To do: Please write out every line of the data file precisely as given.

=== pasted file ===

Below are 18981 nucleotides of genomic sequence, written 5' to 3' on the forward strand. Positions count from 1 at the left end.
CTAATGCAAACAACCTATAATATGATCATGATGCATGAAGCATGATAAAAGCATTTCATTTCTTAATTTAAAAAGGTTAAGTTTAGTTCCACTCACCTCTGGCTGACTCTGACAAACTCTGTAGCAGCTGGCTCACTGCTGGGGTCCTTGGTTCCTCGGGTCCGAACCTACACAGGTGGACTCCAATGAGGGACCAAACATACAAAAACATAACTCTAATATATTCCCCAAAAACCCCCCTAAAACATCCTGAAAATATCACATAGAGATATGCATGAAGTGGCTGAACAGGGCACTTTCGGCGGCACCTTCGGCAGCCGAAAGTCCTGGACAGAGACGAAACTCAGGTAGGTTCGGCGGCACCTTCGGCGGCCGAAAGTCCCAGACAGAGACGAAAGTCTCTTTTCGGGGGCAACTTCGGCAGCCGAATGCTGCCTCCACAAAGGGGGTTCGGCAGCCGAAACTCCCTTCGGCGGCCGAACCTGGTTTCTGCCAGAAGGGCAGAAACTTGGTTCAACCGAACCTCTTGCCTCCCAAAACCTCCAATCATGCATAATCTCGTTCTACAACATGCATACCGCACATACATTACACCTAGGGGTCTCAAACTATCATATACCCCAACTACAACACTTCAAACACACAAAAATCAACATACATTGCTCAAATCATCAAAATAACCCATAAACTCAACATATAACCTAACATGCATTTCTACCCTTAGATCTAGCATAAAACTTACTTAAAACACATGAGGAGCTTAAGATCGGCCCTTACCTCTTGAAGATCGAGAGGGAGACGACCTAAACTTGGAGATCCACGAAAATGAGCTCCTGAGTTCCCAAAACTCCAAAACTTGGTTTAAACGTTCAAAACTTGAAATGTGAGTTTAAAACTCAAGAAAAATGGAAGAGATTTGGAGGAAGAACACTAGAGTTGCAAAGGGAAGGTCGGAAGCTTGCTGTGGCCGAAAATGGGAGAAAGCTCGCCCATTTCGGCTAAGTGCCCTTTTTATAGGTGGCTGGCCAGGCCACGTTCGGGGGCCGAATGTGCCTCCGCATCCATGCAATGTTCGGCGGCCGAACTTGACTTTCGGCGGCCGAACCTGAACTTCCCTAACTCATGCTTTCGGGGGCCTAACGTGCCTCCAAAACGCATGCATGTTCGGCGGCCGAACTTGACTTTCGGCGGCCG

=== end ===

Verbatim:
Below are 18981 nucleotides of genomic sequence, written 5' to 3' on the forward strand. Positions count from 1 at the left end.
CTAATGCAAACAACCTATAATATGATCATGATGCATGAAGCATGATAAAAGCATTTCATTTCTTAATTTAAAAAGGTTAAGTTTAGTTCCACTCACCTCTGGCTGACTCTGACAAACTCTGTAGCAGCTGGCTCACTGCTGGGGTCCTTGGTTCCTCGGGTCCGAACCTACACAGGTGGACTCCAATGAGGGACCAAACATACAAAAACATAACTCTAATATATTCCCCAAAAACCCCCCTAAAACATCCTGAAAATATCACATAGAGATATGCATGAAGTGGCTGAACAGGGCACTTTCGGCGGCACCTTCGGCAGCCGAAAGTCCTGGACAGAGACGAAACTCAGGTAGGTTCGGCGGCACCTTCGGCGGCCGAAAGTCCCAGACAGAGACGAAAGTCTCTTTTCGGGGGCAACTTCGGCAGCCGAATGCTGCCTCCACAAAGGGGGTTCGGCAGCCGAAACTCCCTTCGGCGGCCGAACCTGGTTTCTGCCAGAAGGGCAGAAACTTGGTTCAACCGAACCTCTTGCCTCCCAAAACCTCCAATCATGCATAATCTCGTTCTACAACATGCATACCGCACATACATTACACCTAGGGGTCTCAAACTATCATATACCCCAACTACAACACTTCAAACACACAAAAATCAACATACATTGCTCAAATCATCAAAATAACCCATAAACTCAACATATAACCTAACATGCATTTCTACCCTTAGATCTAGCATAAAACTTACTTAAAACACATGAGGAGCTTAAGATCGGCCCTTACCTCTTGAAGATCGAGAGGGAGACGACCTAAACTTGGAGATCCACGAAAATGAGCTCCTGAGTTCCCAAAACTCCAAAACTTGGTTTAAACGTTCAAAACTTGAAATGTGAGTTTAAAACTCAAGAAAAATGGAAGAGATTTGGAGGAAGAACACTAGAGTTGCAAAGGGAAGGTCGGAAGCTTGCTGTGGCCGAAAATGGGAGAAAGCTCGCCCATTTCGGCTAAGTGCCCTTTTTATAGGTGGCTGGCCAGGCCACGTTCGGGGGCCGAATGTGCCTCCGCATCCATGCAATGTTCGGCGGCCGAACTTGACTTTCGGCGGCCGAACCTGAACTTCCCTAACTCATGCTTTCGGGGGCCTAACGTGCCTCCAAAACGCATGCATGTTCGGCGGCCGAACTTGACTTTCGGCGGCCG